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Germany Plans To Compensate Gays Convicted Under Nazi-Era Law

by matt baume October 17, 2016

BPK 97.897

Better late than never, right? Germany is setting aside around $37 million to compensate queer people who were affected by the country’s ban on homosexuality, which lasted from 1871 to 1994. Over a hundred years of victims! Many of course have passed away, and there’s no way to compensate them or their families. And no amount of money can make up for the cultural stigma that generations have endured. But at least this is a strong gesture of reconciliation for those still with us.

Germany, which at times was quite welcoming to queer people, stopped enforcing the ban in the 1950s and 1960s, but tens of thousands were persecuted following World War II. Adolph Hitler was particularly strident in his persecution of queer people, sending 15,000 to concentration camps.

As part of the plan, victims of the law will have their records expunged.

Can you imagine if anyone proposed something like that here? Homosexuality was illegal in various states until 2002, and every now and then people are still arrested by backwards officials for flirting in public. Just imagine if someone in the government proposed that we were entitled to some form of recompense for all the discrimination we’ve endured. Oh, and still continue to endure, since in a lot of states it’s still legal to deny someone a loan, or housing, or an education because they’re gay.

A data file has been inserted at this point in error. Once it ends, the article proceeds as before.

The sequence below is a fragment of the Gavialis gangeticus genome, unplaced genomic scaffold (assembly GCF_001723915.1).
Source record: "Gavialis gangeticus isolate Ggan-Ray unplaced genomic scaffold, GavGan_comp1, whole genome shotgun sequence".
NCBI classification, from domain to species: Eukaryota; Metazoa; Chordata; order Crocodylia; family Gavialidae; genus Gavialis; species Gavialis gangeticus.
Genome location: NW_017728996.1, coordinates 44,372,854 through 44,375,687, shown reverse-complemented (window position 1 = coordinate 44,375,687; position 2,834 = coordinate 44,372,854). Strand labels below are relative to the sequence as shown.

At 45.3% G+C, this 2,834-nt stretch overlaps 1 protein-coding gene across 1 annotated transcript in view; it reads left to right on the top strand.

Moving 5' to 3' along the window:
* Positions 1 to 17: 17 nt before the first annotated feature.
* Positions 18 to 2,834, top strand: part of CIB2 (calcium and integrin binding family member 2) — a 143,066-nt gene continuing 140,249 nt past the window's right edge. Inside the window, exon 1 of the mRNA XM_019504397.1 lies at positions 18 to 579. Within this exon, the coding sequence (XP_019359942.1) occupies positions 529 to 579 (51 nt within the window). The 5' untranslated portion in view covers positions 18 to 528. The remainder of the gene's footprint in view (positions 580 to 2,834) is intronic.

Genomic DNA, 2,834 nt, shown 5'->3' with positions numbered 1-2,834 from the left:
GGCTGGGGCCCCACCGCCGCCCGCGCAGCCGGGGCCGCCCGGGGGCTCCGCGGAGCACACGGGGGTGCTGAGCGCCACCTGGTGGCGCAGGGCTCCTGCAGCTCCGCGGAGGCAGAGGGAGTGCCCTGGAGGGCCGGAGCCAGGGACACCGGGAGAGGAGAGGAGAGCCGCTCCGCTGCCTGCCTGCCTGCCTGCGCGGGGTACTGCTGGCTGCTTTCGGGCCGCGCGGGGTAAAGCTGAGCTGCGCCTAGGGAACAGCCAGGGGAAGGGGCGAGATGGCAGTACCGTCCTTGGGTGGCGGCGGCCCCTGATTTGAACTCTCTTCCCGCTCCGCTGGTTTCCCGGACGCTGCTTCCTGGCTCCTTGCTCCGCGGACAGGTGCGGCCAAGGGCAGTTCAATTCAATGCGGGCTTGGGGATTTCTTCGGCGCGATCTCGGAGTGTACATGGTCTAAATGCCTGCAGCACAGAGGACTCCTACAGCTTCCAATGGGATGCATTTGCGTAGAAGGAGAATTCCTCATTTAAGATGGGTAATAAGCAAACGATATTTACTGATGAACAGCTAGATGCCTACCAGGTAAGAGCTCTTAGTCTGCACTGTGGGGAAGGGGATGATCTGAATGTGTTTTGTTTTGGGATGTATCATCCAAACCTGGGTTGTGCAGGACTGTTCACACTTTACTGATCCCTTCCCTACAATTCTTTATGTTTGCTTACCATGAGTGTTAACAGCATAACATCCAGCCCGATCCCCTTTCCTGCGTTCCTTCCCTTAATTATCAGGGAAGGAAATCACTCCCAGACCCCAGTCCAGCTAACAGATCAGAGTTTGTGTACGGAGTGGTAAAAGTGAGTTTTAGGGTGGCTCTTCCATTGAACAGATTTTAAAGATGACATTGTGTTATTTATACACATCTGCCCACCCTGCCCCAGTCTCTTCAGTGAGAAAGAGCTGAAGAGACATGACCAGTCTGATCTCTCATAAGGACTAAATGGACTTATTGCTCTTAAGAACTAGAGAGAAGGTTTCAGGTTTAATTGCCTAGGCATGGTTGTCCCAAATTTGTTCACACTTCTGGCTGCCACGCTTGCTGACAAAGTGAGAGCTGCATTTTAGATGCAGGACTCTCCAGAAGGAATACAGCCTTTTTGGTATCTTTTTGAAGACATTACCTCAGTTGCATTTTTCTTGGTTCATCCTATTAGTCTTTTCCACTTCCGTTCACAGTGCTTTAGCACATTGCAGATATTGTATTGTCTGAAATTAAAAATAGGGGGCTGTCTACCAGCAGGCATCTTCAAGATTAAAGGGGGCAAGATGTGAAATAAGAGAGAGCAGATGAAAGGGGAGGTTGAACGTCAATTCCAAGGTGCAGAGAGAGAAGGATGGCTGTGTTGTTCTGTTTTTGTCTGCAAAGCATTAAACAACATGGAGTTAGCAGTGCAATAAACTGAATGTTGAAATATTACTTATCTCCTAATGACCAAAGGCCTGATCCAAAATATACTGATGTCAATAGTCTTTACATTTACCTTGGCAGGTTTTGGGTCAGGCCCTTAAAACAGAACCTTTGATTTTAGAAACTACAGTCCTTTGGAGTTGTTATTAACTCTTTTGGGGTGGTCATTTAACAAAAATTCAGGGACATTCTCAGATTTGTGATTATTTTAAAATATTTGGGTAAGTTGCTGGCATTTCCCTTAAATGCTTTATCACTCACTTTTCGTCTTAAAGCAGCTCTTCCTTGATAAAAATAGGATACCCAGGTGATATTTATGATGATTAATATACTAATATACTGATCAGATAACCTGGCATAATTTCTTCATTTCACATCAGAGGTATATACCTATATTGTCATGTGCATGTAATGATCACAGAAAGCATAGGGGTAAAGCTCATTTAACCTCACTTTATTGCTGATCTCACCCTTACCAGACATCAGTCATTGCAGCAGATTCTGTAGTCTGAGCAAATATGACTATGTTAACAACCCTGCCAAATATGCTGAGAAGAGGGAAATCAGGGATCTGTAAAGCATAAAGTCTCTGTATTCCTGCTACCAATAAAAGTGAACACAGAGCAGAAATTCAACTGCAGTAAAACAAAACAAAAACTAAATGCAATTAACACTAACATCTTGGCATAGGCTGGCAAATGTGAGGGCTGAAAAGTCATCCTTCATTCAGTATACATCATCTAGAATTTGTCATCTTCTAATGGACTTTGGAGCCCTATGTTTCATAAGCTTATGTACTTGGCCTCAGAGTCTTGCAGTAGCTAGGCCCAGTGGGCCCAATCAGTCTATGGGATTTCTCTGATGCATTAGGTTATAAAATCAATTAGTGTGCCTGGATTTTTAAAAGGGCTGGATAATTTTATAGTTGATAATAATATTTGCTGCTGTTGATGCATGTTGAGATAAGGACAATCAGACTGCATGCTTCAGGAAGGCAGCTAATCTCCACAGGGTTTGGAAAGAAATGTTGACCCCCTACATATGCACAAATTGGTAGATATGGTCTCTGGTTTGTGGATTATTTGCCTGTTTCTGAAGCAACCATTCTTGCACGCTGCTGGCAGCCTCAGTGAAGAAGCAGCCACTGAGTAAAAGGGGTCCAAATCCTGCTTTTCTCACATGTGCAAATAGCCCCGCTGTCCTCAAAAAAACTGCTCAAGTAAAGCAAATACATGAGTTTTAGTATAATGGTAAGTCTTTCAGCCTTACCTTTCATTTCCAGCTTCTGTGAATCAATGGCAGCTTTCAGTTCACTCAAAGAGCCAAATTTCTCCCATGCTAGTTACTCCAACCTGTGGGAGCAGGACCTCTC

Hillary Clinton, incidentally, wants to make that kind of discrimination illegal. Donald Trump wants to expand exemptions to nondiscrimination law, making it easier to kick queer people out of their home or their job. Just in case you were still wondering who to vote for, or which historical figure you might want to compare Donald Trump to.




matt baume
matt baume

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